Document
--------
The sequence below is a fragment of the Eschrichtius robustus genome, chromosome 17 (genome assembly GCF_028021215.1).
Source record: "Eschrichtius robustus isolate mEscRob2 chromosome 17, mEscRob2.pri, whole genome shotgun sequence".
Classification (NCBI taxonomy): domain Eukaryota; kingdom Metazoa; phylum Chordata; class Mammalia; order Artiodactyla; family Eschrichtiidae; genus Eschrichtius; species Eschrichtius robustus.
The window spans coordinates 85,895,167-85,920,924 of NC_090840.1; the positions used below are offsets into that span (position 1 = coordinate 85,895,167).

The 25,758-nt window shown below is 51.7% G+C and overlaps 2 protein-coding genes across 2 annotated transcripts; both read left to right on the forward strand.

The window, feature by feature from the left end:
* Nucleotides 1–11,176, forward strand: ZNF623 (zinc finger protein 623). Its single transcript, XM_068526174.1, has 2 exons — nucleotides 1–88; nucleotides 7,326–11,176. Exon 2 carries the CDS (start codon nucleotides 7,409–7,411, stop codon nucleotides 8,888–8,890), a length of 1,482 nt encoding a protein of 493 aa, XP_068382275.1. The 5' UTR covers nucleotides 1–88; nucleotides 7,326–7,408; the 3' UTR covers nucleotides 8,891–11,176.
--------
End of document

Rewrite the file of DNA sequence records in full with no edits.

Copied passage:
The sequence below is a fragment of the Eschrichtius robustus genome, chromosome 17 (genome assembly GCF_028021215.1).
Source record: "Eschrichtius robustus isolate mEscRob2 chromosome 17, mEscRob2.pri, whole genome shotgun sequence".
Classification (NCBI taxonomy): domain Eukaryota; kingdom Metazoa; phylum Chordata; class Mammalia; order Artiodactyla; family Eschrichtiidae; genus Eschrichtius; species Eschrichtius robustus.
The window spans coordinates 85,895,167-85,920,924 of NC_090840.1; the positions used below are offsets into that span (position 1 = coordinate 85,895,167).

The 25,758-nt window shown below is 51.7% G+C and overlaps 2 protein-coding genes across 2 annotated transcripts; both read left to right on the forward strand.

The window, feature by feature from the left end:
* Nucleotides 1–11,176, forward strand: ZNF623 (zinc finger protein 623). Its single transcript, XM_068526174.1, has 2 exons — nucleotides 1–88; nucleotides 7,326–11,176. Exon 2 carries the CDS (start codon nucleotides 7,409–7,411, stop codon nucleotides 8,888–8,890), a length of 1,482 nt encoding a protein of 493 aa, XP_068382275.1. The 5' UTR covers nucleotides 1–88; nucleotides 7,326–7,408; the 3' UTR covers nucleotides 8,891–11,176.